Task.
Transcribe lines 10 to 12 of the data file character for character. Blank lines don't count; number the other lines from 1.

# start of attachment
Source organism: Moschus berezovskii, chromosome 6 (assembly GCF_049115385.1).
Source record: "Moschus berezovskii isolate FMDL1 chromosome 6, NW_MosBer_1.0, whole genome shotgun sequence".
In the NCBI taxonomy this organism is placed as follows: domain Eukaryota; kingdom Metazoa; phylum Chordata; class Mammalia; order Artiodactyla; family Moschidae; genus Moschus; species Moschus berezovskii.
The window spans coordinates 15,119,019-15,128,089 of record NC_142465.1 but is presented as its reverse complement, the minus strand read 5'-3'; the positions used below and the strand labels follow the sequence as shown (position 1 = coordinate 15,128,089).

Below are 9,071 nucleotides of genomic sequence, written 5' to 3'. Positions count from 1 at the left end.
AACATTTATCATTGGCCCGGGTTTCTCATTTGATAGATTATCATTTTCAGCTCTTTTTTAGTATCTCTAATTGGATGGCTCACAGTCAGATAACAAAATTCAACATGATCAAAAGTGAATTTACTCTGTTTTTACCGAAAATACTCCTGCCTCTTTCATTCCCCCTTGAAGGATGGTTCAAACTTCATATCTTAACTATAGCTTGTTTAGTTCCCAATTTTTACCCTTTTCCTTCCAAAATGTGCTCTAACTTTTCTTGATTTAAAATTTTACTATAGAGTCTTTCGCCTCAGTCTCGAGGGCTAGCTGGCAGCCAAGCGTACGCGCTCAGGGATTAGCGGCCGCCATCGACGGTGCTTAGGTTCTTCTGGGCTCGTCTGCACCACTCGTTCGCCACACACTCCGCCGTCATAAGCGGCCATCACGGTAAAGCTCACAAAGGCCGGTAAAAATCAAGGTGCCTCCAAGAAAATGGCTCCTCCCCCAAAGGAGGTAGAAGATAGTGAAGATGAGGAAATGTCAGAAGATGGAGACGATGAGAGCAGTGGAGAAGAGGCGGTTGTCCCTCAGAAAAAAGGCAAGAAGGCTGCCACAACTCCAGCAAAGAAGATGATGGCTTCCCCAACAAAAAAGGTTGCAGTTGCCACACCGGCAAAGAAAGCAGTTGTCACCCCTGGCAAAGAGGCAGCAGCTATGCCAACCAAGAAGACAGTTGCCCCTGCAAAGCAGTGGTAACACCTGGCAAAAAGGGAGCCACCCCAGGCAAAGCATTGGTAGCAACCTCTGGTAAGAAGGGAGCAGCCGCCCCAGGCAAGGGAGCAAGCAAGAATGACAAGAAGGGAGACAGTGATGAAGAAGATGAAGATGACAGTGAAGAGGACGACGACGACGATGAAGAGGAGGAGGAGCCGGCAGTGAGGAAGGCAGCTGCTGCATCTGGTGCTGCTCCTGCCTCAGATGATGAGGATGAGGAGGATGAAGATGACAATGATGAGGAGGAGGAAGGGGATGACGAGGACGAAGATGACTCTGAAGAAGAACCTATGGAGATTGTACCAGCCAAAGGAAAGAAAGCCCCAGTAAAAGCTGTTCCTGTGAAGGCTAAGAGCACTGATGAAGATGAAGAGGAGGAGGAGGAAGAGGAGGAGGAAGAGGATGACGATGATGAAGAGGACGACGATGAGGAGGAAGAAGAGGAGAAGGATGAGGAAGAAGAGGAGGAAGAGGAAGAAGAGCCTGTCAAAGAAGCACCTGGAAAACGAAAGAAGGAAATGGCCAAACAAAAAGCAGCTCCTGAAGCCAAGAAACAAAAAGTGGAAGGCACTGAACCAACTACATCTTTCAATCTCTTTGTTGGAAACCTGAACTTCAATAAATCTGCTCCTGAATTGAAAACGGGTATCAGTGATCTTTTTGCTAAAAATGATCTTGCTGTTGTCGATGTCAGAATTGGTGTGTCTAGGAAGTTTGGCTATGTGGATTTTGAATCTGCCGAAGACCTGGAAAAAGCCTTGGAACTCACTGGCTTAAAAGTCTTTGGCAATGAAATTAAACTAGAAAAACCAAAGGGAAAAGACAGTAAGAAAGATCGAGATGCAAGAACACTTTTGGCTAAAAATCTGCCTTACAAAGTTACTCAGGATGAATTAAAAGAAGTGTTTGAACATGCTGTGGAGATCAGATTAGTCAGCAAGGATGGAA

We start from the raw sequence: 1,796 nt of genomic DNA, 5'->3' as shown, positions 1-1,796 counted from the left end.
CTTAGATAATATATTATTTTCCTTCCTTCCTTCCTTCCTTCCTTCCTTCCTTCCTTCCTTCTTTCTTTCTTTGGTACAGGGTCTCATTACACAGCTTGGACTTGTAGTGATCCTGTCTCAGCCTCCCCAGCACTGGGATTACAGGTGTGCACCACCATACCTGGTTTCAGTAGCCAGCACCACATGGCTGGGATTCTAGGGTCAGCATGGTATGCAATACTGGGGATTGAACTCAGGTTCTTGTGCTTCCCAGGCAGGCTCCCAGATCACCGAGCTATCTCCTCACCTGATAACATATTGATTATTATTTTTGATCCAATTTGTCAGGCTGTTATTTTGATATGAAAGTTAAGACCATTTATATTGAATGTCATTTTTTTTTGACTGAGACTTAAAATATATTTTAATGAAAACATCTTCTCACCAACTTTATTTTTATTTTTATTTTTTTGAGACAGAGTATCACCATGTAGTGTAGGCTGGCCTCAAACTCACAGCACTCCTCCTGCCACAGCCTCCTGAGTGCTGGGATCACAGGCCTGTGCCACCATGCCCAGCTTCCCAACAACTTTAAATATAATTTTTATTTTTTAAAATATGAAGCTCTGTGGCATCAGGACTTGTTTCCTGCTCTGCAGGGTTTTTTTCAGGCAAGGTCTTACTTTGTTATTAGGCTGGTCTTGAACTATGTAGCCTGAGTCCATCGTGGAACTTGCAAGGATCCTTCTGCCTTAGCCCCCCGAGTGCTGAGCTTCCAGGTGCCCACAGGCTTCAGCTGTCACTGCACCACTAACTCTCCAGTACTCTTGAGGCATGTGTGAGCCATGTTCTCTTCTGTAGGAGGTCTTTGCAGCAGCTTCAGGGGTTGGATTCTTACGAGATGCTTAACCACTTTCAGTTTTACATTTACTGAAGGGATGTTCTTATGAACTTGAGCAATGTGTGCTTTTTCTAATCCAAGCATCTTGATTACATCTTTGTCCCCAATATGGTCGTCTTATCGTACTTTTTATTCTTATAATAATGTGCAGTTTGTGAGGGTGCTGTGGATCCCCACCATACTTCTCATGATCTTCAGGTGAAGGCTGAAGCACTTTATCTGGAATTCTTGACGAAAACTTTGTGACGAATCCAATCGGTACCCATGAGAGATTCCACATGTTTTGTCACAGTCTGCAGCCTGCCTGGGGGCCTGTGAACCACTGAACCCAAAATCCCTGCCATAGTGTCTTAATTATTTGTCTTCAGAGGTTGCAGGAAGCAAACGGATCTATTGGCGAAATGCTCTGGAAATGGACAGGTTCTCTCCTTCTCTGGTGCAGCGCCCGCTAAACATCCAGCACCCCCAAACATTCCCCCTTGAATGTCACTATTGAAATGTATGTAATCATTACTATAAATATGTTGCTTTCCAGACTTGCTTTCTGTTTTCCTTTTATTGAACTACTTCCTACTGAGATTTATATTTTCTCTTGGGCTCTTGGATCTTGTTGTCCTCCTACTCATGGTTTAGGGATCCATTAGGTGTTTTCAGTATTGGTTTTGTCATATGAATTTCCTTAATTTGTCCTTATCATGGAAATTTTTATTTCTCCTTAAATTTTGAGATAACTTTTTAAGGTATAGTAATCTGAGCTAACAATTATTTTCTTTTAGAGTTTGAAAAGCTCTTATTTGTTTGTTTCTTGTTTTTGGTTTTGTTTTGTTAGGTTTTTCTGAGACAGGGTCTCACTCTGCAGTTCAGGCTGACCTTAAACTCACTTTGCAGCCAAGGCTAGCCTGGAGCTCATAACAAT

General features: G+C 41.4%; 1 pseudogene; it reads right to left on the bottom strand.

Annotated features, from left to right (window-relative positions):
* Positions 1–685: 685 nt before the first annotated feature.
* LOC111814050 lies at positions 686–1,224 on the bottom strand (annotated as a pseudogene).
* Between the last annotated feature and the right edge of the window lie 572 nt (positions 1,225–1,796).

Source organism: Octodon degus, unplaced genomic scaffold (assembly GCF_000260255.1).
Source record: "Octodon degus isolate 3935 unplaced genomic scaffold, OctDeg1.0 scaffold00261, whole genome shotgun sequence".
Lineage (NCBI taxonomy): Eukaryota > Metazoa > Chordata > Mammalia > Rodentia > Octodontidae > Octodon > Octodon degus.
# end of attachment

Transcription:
Annotated features, from left to right (window-relative positions):
* Positions 1–685: 685 nt before the first annotated feature.
* LOC111814050 lies at positions 686–1,224 on the bottom strand (annotated as a pseudogene).